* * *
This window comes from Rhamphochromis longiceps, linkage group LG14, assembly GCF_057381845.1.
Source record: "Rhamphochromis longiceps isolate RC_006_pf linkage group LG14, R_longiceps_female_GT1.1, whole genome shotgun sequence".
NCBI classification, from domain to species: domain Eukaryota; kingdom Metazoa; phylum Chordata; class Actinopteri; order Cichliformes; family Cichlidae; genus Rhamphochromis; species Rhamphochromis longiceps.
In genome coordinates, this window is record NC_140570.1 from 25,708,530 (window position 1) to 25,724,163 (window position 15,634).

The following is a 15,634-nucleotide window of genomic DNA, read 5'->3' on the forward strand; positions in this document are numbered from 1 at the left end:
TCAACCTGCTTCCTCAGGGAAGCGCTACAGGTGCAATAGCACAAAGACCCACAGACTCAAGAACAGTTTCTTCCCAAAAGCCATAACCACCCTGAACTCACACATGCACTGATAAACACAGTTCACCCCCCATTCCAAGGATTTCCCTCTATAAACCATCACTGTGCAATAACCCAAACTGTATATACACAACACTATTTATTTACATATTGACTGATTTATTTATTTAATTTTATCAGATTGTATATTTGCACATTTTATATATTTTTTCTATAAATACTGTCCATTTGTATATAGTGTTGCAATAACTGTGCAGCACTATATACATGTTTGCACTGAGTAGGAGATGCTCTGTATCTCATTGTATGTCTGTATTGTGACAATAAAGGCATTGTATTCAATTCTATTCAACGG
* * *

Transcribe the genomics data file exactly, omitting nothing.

This window comes from Rhamphochromis longiceps, linkage group LG14, assembly GCF_057381845.1.
Source record: "Rhamphochromis longiceps isolate RC_006_pf linkage group LG14, R_longiceps_female_GT1.1, whole genome shotgun sequence".
NCBI classification, from domain to species: domain Eukaryota; kingdom Metazoa; phylum Chordata; class Actinopteri; order Cichliformes; family Cichlidae; genus Rhamphochromis; species Rhamphochromis longiceps.
In genome coordinates, this window is record NC_140570.1 from 25,708,530 (window position 1) to 25,724,163 (window position 15,634).

The following is a 15,634-nucleotide window of genomic DNA, read 5'->3' on the forward strand; positions in this document are numbered from 1 at the left end:
TCAACCTGCTTCCTCAGGGAAGCGCTACAGGTGCAATAGCACAAAGACCCACAGACTCAAGAACAGTTTCTTCCCAAAAGCCATAACCACCCTGAACTCACACATGCACTGATAAACACAGTTCACCCCCCATTCCAAGGATTTCCCTCTATAAACCATCACTGTGCAATAACCCAAACTGTATATACACAACACTATTTATTTACATATTGACTGATTTATTTATTTAATTTTATCAGATTGTATATTTGCACATTTTATATATTTTTTCTATAAATACTGTCCATTTGTATATAGTGTTGCAATAACTGTGCAGCACTATATACATGTTTGCACTGAGTAGGAGATGCTCTGTATCTCATTGTATGTCTGTATTGTGACAATAAAGGCATTGTATTCAATTCTATTCAACGG